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  • Writer's pictureJeb Brack

Unjustified and Unjustifiable

On Wednesday, January 6, rioters or insurrectionists or terrorists or protesters or patriots (depending on your viewpoint) made their way into the Capitol and disrupted the counting of electoral votes to certify the election of Joe Biden. It was shocking or terrifying or exciting or triumphant (again depending on your viewpoint). It’s that viewpoint I want to talk about.

There are few things in this world that I feel strongly enough about that I would leave my house and join a crowd (I hate crowds) to shout and cheer and walk while shouting and cheering. I did it for the 2017 Women’s March; I went to smaller rallies in support of BLM in the summer of 2020. There are even fewer things that would make me angry enough to attack cops, break windows, set fires, or steal stuff, and I hate seeing that happen for any cause…but then, I’m a wealthy middle aged white male, so.


If I genuinely believed…if there was proof that absolutely convinced me…if it was patently obvious that my vote, and the votes of people who thought the way I did, were being thrown out or discounted en masse, or that the other side had engaged in a massive campaign to falsify election results? That would make me mad enough to march. I would get my ass out of my chair and go wherever I thought it would do some good to show up. I would shout angrily, I would march to the Capitol, I would hold signs. I would say that such injustice and oppression deserved the full opposition of the populace. (And then, at the end of the day, I would go home, because I’m peaceful at heart and afraid of being in trouble.)

But I’m sure if I was mad enough to protest, there would be others like me who were even angrier and prepared to do more than just shout. I’m sure there would be people ready to break into government buildings and private businesses and tear things apart. I’m sure, if our votes were taken away (say, by a crowd of government-backed thugs who overturned the election) that there would be people on my side who would try to burn things down, and I would probably not be too sad that they had done so. I might even defend them, or look for mitigating circumstances, or point out that there were outside agitators involved. I did that for the BLM protests. Hell, I’d be proud of the fact that we had upset the system so much, even if it wasn’t my actions that did it.

So in that respect, I can understand the motives of the mob who stormed the Capitol and the protesters and apologists who are justifying it. If the positions were reversed, I’d be saying much the same things, and the other side would be condemning everything. The breakdown comes from that condition:

“If I genuinely believed…if there was proof…if it was patently obvious…”

I genuinely believe, and there is so much proof, that it is patently obvious that Black people, brown people, indigenous people are systemically and systematically marginalized, oppressed, and harmed in this country. That women are treated worse than men. That corporate welfare masquerading as capitalism is failing the people of this country. And that the diminishment of anyone by the system also diminishes me, so it is in my interests to help bring about change. I recognize that there are those who do not accept the evidence as proof, and that to them it is not obvious at all, and therefore extreme actions are unjustified and unjustifiable.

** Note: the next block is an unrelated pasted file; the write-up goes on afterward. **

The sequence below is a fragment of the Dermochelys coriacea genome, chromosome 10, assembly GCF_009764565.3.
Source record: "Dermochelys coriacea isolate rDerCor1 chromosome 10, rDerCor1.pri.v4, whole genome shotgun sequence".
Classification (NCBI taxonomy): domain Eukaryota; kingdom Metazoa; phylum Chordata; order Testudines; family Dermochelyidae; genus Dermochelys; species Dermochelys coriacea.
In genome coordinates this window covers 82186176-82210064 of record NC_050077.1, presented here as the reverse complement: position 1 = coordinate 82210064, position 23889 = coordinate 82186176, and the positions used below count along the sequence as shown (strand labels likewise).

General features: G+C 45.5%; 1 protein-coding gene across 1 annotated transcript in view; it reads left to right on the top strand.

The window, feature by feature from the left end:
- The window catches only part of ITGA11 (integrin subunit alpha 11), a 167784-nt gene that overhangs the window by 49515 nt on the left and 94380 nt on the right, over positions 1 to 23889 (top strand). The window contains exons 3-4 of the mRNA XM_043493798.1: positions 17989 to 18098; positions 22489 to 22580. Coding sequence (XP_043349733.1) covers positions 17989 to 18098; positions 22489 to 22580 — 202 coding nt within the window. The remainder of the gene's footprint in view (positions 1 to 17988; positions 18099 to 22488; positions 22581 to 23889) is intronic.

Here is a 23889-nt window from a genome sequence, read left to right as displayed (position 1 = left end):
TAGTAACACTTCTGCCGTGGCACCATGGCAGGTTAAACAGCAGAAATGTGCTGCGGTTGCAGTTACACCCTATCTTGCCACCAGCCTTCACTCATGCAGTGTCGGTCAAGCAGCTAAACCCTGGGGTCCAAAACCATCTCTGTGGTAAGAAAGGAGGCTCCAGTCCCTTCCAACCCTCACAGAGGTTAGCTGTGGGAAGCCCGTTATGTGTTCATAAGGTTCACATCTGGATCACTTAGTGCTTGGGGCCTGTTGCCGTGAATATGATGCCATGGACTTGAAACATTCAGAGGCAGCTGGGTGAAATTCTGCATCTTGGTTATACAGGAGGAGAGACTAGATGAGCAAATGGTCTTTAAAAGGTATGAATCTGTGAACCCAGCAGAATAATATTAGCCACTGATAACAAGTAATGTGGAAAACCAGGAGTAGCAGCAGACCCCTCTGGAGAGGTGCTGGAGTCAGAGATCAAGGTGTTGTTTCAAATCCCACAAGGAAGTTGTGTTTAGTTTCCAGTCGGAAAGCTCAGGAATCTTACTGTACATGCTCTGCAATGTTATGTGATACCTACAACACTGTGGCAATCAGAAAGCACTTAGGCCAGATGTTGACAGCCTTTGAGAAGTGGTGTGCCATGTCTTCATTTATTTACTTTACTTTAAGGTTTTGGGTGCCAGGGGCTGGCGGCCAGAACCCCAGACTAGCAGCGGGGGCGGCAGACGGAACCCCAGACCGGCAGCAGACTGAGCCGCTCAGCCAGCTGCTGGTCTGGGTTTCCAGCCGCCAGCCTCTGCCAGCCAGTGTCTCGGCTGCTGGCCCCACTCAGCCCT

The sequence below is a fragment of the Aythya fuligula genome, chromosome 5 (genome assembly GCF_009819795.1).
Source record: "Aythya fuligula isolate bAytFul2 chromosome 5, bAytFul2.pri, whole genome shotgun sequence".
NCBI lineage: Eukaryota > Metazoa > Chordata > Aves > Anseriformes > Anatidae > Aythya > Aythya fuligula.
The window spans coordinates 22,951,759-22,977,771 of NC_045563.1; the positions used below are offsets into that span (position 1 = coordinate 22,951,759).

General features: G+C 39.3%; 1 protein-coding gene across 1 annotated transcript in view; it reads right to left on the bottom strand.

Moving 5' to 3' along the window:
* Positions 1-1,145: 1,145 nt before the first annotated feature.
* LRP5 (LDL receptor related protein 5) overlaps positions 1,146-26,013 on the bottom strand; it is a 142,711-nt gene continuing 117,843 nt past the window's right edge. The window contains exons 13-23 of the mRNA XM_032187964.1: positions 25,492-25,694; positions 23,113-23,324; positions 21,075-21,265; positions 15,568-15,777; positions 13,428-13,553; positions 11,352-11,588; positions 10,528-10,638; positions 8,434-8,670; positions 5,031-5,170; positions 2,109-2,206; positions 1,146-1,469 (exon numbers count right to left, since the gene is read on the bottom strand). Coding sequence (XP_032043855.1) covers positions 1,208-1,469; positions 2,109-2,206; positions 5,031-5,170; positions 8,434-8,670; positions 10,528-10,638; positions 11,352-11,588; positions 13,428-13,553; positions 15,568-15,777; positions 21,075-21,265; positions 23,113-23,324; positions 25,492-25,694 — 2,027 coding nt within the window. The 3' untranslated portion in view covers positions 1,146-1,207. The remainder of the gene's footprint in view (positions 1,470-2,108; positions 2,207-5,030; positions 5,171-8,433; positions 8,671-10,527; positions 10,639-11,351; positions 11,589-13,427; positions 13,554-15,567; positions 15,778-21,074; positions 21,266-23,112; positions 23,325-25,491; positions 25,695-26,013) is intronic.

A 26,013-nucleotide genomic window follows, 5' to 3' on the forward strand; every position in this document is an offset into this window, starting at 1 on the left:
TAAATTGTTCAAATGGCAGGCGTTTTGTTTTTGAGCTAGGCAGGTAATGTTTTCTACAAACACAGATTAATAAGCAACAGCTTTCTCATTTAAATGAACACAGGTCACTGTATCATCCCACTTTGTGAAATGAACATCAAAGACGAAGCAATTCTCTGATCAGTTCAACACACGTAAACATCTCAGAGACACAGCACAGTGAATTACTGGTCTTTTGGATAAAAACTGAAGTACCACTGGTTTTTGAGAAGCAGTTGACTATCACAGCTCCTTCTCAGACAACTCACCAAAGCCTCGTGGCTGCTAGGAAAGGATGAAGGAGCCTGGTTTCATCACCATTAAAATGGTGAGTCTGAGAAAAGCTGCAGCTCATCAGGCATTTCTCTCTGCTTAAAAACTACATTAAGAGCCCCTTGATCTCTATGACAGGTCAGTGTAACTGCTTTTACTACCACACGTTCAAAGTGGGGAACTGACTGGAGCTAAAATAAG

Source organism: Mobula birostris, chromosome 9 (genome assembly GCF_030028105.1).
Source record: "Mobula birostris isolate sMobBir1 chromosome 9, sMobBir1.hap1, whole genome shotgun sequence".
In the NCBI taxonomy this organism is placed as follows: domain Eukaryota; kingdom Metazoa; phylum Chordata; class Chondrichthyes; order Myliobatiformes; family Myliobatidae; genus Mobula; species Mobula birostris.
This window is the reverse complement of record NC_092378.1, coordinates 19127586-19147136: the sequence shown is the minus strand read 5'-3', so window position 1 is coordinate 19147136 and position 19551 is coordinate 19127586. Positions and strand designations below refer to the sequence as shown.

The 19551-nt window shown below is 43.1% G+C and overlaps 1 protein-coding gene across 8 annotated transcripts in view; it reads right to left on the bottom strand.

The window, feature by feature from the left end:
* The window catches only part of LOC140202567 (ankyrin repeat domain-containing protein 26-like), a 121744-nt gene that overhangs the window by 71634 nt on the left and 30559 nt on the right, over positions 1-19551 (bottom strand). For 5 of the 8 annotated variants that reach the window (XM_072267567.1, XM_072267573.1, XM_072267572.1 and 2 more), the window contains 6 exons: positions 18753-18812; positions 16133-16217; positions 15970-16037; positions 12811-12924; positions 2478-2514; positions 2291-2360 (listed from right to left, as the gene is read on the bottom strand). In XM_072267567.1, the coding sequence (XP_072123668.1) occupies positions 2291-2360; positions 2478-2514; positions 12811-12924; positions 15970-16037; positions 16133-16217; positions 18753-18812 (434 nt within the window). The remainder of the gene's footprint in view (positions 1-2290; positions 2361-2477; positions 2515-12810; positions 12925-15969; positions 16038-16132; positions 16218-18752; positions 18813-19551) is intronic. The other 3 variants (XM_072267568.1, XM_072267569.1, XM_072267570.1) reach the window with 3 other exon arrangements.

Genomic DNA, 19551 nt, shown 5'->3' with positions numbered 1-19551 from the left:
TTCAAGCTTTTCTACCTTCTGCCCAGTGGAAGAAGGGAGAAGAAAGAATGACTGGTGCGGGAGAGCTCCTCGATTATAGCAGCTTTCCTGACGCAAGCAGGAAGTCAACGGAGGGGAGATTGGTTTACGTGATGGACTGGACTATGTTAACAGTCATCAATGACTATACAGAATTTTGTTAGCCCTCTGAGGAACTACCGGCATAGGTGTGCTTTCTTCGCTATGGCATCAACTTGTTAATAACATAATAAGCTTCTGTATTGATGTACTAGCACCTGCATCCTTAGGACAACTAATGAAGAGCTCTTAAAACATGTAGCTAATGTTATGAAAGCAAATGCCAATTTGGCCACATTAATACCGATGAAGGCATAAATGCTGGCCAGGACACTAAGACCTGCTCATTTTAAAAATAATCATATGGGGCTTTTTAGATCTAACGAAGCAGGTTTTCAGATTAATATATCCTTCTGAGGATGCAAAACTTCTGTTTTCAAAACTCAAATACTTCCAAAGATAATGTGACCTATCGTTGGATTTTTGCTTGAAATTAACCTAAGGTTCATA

And that’s where I am about the Capitol uprising.

I reject the “evidence” of the protesters that the election was stolen, because there isn’t any. There is accusation, and rhetoric, and falsehoods, but no evidence.

Instead I accept the findings of the courts that heard their complaints, evaluated their “evidence,” and dismissed the cases. I accept the findings of the elections officials in the contested states, who recounted and evaluated the votes in accordance with the rules, and certified their votes as genuine. I accept the decision of the Supreme Court, which declined to hear the lawsuits put to them because there was no standing or merit to them. In the face of these findings I can only conclude that the protests are unjustified. They could almost have been justifiable, but they are not.

What makes them unjustifiable is source and the object of the protests. The source is not some groundswell from the people, long oppressed by an unfair system. Rather, the source is none other than the President himself, who for four years (and more) stoked and encouraged fears and prejudices and hatred with outright lies, eventually calling for them to revolt. And the object is to oppress others, to take away the rights and voices of Americans, to set at nothing the same Constitution that protects their very right to protest. It is unjustifiable in light of the motives of the protests: not to effect change, but to overthrow the will of the American people in favor of an autocratic, white-supremacist system and leader, a system that does not seek to protect anyone’s rights, but rather to keep others from securing them.

Unjustified, and unjustifiable.

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